Is housing in Australia really too expensive?

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Australia has been recognized as one of the best immigration destinations in the world for a long time.

Yep, everything’s wonderful here, the beautiful scenery, clean environment,  friendly people, well-built infrastructure…They all make me jealous, for I just escaped from my motherland, China, currently one of the most populated and polluted country in this world.

I thought most Australians should be happy about this situation, until one day I heard  on the tram that a young man complained to his girlfriend about the rising housing price.

“Hey, the agent just told me the price of the house we went to last week in Reservoir has increased by 10% to $400k,” he said. “Fucking foreign investors, i have to ask my parents for money…”

Their conversation went on like that, all about how expensive the houses are, and how he could not afford a house.

Well, in my point of view, the housing price here in Melbourne is expensive, but not as expensive as he said.

The average price for houses sold by auction in Sydney was $1.08 million, while in Melbourne this figure was $810,000, according to the Property Observer,  http://www.propertyobserver.com.au/finding/location/nsw/29170-sydney-auction-clearance-rates-continue-to-soar-while-melbourne-flattens.html.

These figures seems indeed very high, but take a second though: there prices are all about houses, what about apartments?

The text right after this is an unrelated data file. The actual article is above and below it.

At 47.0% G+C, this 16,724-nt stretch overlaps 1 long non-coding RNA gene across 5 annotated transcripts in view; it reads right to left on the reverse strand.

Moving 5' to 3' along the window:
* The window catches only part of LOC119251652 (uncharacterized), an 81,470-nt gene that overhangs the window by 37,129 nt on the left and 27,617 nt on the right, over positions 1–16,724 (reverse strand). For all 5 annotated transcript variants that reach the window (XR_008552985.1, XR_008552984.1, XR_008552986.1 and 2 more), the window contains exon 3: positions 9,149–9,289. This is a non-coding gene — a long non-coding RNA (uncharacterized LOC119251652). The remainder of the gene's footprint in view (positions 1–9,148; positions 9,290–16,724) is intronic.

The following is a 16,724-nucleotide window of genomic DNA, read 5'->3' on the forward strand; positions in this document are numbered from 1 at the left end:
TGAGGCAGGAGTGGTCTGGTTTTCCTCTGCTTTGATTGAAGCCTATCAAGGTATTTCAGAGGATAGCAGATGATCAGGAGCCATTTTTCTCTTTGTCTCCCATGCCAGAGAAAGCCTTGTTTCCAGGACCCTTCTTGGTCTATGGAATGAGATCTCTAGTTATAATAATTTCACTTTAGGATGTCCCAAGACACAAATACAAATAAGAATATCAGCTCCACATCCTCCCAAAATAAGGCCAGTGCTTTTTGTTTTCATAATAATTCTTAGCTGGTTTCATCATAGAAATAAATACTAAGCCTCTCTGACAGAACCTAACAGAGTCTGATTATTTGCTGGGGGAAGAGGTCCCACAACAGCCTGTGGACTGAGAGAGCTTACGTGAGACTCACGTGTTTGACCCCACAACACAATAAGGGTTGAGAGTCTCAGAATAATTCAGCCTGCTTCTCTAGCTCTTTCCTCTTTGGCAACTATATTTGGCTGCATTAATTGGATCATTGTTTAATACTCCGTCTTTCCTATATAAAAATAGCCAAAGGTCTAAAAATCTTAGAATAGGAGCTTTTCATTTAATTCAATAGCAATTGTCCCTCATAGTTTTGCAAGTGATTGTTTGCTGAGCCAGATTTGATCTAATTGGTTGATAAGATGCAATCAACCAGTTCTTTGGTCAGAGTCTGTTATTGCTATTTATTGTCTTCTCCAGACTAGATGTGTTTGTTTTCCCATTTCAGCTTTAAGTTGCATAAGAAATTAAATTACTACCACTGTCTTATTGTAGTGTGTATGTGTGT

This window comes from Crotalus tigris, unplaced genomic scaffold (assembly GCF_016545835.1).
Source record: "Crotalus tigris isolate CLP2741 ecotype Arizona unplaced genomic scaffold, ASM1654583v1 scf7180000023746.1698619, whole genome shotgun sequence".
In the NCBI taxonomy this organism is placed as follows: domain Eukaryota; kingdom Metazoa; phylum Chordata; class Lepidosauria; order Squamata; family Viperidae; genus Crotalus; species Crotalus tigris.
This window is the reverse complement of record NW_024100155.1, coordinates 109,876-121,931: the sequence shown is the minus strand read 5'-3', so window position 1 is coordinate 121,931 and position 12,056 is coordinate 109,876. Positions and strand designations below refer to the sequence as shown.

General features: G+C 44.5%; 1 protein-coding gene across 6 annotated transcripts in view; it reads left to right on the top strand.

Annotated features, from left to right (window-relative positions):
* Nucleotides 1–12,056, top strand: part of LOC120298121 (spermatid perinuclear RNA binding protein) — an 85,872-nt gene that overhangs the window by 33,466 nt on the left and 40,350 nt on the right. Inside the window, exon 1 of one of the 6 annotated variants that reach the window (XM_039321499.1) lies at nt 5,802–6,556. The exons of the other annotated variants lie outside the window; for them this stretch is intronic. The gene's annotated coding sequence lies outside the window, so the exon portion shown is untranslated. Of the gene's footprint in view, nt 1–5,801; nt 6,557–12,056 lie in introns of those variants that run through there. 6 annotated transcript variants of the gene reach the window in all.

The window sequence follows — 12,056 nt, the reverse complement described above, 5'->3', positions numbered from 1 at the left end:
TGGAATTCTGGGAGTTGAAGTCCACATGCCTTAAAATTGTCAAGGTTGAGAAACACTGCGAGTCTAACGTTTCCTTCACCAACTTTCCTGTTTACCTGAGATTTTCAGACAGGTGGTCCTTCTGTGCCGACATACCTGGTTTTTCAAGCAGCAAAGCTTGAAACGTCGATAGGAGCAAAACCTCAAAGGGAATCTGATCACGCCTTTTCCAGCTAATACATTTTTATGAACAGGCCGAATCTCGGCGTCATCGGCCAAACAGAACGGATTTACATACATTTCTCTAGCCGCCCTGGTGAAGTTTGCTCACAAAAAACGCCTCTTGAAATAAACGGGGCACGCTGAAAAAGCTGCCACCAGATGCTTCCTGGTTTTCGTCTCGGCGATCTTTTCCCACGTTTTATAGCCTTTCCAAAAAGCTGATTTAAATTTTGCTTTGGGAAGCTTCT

Take a quick search on realestates.com.au, you will find plenty of apartments priced around 200 to 300K in Melbourne, and in suburbs this price can even get you a small house around  100m².

Actually Melbourne’s average house price is about the same in Beijing, which is approximately AUD$6000 per square meter in 2013. But the income of an average Beijinger is AUD10,000 in 2013, they have to save every cent in order to pay their loan.

Oh, one more thing. Australian house owners have permanent ownership to their house and land, but the Chinese can only keep it for 70 years. After 70 years, the government will take it back.

 

 

 

Slough of Despond 2: Embedding video

 

25 years have passed since this video was taken but it is still one of the most stunning video to me.

This video footage is a raw material that CNN took during the 1989 Tiananmen Protest, when Chinese citizens gathered, protested and pleaded for a more democratic political system. Army fired during the protest, and many people were killed.

I first watched this video six years ago, when youtube was still not banned in China. I used to believe that army belongs to the people and they are destined to protect people, but that video throughly overthrown that pink illusion.

After watching that video i tried to find more materials about the 1989 protest, but few of them were available in China. Most of them were banned domestically, and even today it’s kind of political minefield to talk about publicly.

This video is simple and raw. The position of the camera never moved, and people can hardly tell if there is any sense of artistic beauty within this unpolished video, which was taken by a tape camera made in the 1980s.

But the power it conveyed overwhelms anything. It not only shows the courage of that man, who dared to stop a squad of tanks by shopping bags, but also the braveness of the journalist, who dared to risk his life to record fact, and that, to me, is the beauty of news and journalism.